Binance, recognized as the largest cryptocurrency exchange in the world, is currently facing an increasing number of regulatory issues across various global jurisdictions.
As reported by Bloomberg, the Australian Securities and Investments Commission (ASIC) executed a search operation at the offices of Binance Australia. This operation is a part of an ongoing inquiry into the crypto giant’s now-closed local derivatives business, highlighting the intensifying regulatory scrutiny Binance is encountering.
ASIC, the authority overseeing corporate affairs, markets, financial services, and consumer credit in Australia, has been rigorously examining Binance Australia’s classification of retail and wholesale clients. In April, Binance disclosed its plans to phase out its local derivatives exchange but affirmed the continued operation of its spot platform. However, the same month saw the revocation of Binance Australia’s derivatives operation license.
Fast forward to May 18, 2023, Binance announced via Twitter that it would cease facilitating PayID AUD deposits, attributing the decision to its third-party payment service provider. The firm also indicated potential disruptions to bank transfer withdrawals.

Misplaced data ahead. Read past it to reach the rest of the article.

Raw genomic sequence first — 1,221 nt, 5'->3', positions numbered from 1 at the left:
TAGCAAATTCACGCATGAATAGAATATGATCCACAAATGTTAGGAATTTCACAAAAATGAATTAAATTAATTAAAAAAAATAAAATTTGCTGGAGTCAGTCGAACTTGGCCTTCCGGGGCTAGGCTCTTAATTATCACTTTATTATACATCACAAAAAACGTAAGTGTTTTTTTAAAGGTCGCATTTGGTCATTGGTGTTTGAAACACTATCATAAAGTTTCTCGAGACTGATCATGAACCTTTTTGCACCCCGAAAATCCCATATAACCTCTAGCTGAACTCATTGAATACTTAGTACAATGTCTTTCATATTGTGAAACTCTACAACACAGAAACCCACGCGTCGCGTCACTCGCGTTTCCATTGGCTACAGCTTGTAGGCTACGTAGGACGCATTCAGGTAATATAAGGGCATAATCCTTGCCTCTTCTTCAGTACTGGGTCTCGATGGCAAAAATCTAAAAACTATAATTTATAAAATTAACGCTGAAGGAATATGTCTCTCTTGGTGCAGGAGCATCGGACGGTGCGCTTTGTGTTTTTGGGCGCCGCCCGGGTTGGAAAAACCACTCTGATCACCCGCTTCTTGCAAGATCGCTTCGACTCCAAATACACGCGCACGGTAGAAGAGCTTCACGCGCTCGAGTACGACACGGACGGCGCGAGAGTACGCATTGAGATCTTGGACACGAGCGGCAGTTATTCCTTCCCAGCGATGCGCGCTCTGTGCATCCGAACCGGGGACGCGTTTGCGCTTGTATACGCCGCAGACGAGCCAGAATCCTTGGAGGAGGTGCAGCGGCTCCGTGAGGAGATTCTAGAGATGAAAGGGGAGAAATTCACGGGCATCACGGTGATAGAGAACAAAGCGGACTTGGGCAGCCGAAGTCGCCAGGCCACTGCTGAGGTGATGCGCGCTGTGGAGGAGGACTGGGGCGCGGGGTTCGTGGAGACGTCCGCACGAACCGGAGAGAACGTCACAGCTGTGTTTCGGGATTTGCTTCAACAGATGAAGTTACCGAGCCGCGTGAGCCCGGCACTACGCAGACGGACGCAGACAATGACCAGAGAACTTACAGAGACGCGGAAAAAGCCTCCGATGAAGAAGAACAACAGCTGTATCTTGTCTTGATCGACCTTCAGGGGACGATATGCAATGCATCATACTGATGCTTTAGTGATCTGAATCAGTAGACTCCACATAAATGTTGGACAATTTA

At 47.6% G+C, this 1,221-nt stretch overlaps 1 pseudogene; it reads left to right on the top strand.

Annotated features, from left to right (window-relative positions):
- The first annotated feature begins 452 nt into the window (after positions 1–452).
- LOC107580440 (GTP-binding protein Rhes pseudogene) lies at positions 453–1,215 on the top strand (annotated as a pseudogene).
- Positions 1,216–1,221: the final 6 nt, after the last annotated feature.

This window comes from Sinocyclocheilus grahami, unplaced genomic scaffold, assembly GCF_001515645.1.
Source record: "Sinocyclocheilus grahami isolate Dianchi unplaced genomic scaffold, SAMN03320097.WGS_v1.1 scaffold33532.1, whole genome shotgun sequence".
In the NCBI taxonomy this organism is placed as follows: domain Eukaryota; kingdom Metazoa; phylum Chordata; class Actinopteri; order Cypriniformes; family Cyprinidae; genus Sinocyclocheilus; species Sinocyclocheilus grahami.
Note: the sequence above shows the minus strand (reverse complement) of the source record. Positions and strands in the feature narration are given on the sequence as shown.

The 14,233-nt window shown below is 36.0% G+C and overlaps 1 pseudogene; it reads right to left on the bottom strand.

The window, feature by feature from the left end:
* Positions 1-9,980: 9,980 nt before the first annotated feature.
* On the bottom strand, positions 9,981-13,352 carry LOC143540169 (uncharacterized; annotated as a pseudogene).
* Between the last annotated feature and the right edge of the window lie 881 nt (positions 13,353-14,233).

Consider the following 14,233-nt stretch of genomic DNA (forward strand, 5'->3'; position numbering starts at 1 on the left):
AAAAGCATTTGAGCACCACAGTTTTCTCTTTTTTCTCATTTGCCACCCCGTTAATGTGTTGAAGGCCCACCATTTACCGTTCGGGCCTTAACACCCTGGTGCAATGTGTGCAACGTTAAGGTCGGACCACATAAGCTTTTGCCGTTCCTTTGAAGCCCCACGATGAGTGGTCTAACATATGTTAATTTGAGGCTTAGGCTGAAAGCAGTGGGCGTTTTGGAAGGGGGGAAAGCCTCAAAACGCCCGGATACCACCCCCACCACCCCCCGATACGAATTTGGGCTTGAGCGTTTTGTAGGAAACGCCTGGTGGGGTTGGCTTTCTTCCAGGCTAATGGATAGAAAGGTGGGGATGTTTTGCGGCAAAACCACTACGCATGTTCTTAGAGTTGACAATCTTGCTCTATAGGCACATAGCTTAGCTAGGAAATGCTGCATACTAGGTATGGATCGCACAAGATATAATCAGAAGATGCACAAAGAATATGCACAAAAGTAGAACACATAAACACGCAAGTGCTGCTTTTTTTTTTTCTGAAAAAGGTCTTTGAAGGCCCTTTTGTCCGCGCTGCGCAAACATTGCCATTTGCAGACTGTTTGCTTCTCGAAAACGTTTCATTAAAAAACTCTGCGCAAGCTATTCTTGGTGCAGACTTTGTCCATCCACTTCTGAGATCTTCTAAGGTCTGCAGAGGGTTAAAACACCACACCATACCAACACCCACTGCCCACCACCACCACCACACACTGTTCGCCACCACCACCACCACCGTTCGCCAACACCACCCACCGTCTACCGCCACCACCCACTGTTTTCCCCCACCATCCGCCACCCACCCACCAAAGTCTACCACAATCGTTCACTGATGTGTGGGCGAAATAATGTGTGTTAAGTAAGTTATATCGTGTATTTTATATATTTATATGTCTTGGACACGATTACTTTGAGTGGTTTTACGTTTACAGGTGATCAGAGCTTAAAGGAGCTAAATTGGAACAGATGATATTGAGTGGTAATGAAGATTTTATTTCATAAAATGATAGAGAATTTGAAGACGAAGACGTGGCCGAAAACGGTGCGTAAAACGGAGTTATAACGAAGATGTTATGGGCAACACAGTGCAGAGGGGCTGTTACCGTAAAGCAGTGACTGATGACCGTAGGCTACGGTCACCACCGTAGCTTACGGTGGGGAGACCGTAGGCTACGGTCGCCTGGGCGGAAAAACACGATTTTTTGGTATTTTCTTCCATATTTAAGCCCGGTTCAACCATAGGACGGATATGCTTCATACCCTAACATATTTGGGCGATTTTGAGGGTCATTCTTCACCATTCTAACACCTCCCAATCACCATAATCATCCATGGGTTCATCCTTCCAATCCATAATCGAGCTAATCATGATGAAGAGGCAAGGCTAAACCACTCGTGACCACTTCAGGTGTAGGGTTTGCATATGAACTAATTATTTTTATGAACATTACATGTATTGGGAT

Beyond Australia, Binance’s regulatory woes are expansive. On June 5, 2023, the U.S. Securities and Exchange Commission (SEC) filed charges against Binance Holdings Ltd., its U.S. affiliate BAM Trading Services Inc., and founder Changpeng Zhao, citing multiple securities law infringements. Following this, on June 17, Binance agreed to repatriate assets held for the benefit of Binance.US customers as part of an emergency relief secured by the SEC.
Binance’s regulatory hurdles also extend to Europe. On June 23, the Belgian Financial Services and Markets Authority (FSMA) directed Binance to cease offering its crypto exchange and custody wallet services in Belgium. Shortly after, on June 29, German financial regulator Bafin reportedly rejected a proposal from Binance, escalating the company’s regulatory challenges.